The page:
To analyze bovine gene expression within theca cells (TH), GC, CC, and oocytes, we used transcriptome data (public repository: Gene Expression Omnibus, accession number GSE149151) previously obtained with a customized 60K Agilent bovine microarray, which covered 97% of Ensembl Bos taurus transcripts. These microarray expression data were validated via the real-time PCR of 10 different genes in a previous study (40). For the present study, we retrieved normalized expression values for genes coding proteins identified in ffEVs. For each gene, the median expression value of all spots was considered (at least two spots were present per gene in the microarray). The analysis of differential gene expression in follicular cells (TH, GC, CC, and oocytes) and a hierarchical classification were performed using normalized expression values of four biological replicates using XLSTAT software (Addinsoft, Paris, France). For differential analysis, ANOVA with Benjamini–Hochberg (BH)-corrected p-values was applied. Tukey test was used for multiple pair analyses. Differences at corrected values of p < 0.05 were considered significant.

RNA sequencing data obtained from the RNA content of bovine follicular fluid extracellular vesicles (16) were used to compare lists of the proteins identified in ffEVs and their coding mRNAs. Normalized RNAseq data were retrieved from GEO (accession number GSE96832), and transcripts with more than zero fragments per kilobase per million mapped reads (FPKM) were considered to be present in ffEVs (from a minimum of 0.186762 FPKM to a maximum of 2.53391 FPKM per gene loci).

Functional Annotation of the ffEV Proteins

Lists of proteins identified in bovine ffEVs and GC in the study were compared with lists of proteins retrieved from the Vesiclepedia database, version 4.1 (, which contained information regarding the molecular composition of EVs in different species (25, 26). The list of official symbols of ffEV proteins was compared with lists produced from either bovine or human EV-proteomes. In addition, the list of proteins identified here in bovine ffEVs was compared with lists of proteins recently reported in bovine oocyte and cumulus cells (41, 42).

Gene Ontology (GO) analyses were performed with FunRich software, version 3.1.3. (43), DAVID functional annotation bioinformatics microarray analysis (, and the STRING functional protein association network ( GO enrichment analysis was performed using a BH-corrected value of p < 0.05.


Characterization of Extracellular Vesicles From Bovine Follicular Fluid and an Analysis of Their Uptake of by the COC

Morphological characterization of ffEVs via TEM was performed to confirm the presence of exosomes obtained from FF after serial ultracentrifugations (Figure 1). All three ffEV preparations, taken for analysis, showed a population of small nanovesicles that resembled exosomes, mainly ranged in 40–100 nm size. The histogram shown in Figure 1 showed the vesicle size distribution of ffEV preparations. A mean diameter of 53.6 ± 23.3 nm from 313 measured vesicles was obtained. The percentage of ffEVs within a 100–150-nm range was 2.9% and the percentage within a 150–200-nm range was 0.3%.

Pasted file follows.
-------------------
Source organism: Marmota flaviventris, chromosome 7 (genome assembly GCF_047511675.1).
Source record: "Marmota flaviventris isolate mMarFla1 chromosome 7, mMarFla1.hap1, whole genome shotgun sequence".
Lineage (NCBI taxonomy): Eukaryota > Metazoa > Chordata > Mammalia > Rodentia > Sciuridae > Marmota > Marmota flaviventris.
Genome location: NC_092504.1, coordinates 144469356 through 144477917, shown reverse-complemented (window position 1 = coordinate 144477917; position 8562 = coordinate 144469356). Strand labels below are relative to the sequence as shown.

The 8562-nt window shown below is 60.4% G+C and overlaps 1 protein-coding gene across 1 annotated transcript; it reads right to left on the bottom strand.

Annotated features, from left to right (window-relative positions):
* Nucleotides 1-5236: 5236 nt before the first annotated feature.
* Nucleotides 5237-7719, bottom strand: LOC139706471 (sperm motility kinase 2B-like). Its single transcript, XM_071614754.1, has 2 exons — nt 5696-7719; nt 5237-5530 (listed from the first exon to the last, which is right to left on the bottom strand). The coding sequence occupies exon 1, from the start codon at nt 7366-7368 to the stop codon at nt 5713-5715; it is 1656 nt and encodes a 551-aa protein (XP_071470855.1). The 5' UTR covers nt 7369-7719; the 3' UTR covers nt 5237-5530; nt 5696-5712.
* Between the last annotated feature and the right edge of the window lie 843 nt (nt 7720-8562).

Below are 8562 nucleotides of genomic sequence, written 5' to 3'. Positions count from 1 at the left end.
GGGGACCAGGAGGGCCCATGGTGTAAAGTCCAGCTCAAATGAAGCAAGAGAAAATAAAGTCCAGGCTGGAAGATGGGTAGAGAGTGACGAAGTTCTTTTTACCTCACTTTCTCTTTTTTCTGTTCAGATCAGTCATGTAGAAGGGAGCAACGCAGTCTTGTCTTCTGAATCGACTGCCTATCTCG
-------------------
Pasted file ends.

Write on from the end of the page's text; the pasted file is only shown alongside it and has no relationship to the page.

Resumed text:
Figure 1. A representative transmission electron microscopy images of bovine exosome-like follicular fluid extracellular vesicles (ffEVs) derived from 3–6-mm ovarian bovine follicles and a histogram of the size distribution of ffEVs are shown.

Mass spectrometry proteomic data revealed the presence of several exosome markers within ffEV preparations, identified with 97–100% probability: tetraspanins CD81, CD9, and also cytosolic protein markers: annexins ANXA2 and ANXA5, and heat shock proteins HSPA6, HSP90-alpha, and HSPA8 (Supplementary Table 1).

To demonstrate that COCs were able to internalize ffEVs during oocyte IVM, ffEVs were labeled with green fluorescent PKH67 dye and incubated with bovine COCs for 24 h. Confocal microscopy was used to confirm that ffEVs were internalized by COCs by detecting green fluorescent spots in the cytoplasm of CC, around the nucleus (Figure 2A). No green fluorescent EVs were observed in the negative controls, when COCs were incubated with control PKH67–PBS preparation (Figure 2B). Furthermore, we observed that green fluorescent ffEVs were located into zona pellucida and the periphery of the ooplasm (Figure 2C).


Figure 2. Uptake of follicular fluid extracellular vesicles (ffEVs) by cumulus–oocyte complexes during in vitro maturation is shown. (A) Representative confocal microscopy images of COCs after 24 h IVM in the presence of 50 μg/ml of labeled exosomes, ffEVs-PKH67, or (B) a similar volume of a control PBS-PKH67 preparation. (C) Fluorescent ffEVs were observed in the cytoplasm of cumulus cells, the zona pellucida (ZP), and ooplasm.

Proteomic Analysis of Bovine Follicular Fluid Exosome-Like EVs and Comparison of ffEV Protein Cargo With Follicular Cell Proteins

Using nanoLC-MS/MS proteomics, 460 and 593 protein isoforms were identified in ffEVs and GC, respectively (Supplementary Table 1). All data are available in the PRoteomics IDEntification database ( with an accession number of PXD020508. These isoforms represent 322 and 466 protein clusters, which include 322 proteins that were uniquely identified (protein ID) and 455 proteins in ffEVs and GC, respectively (Table 1). A comparison between the lists of the proteins identified in ffEVs and GC revealed 286 isoforms (190 proteins) of common proteins identified in ffEVs and GC, while 174 isoforms (132 proteins) and 307 isoforms (265 proteins) were identified only in ffEVs (EV-unique proteins) or GC (GC-unique proteins), respectively (Figure 3A). The complete lists of all the protein IDs identified in bovine ffEVs and GC (ffEV-unique, ffEV-GC-common, and GC-unique lists) are included in Supplementary Table 2.